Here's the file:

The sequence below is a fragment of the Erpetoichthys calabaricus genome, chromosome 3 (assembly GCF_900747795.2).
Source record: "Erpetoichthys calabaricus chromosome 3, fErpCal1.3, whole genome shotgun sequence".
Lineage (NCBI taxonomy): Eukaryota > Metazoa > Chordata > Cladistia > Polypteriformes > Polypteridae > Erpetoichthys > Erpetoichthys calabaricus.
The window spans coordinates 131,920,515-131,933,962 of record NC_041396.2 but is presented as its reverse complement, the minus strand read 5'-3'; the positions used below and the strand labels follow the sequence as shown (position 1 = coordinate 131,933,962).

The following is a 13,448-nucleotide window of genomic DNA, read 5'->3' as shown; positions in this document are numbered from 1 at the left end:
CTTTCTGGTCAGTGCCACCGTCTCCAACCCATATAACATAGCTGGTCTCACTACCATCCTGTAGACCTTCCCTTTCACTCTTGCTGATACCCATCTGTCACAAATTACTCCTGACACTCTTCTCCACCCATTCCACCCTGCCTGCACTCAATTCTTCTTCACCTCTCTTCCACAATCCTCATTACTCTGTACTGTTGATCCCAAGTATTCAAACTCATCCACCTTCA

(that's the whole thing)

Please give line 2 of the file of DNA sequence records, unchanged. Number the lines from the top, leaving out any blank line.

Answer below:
Source record: "Erpetoichthys calabaricus chromosome 3, fErpCal1.3, whole genome shotgun sequence".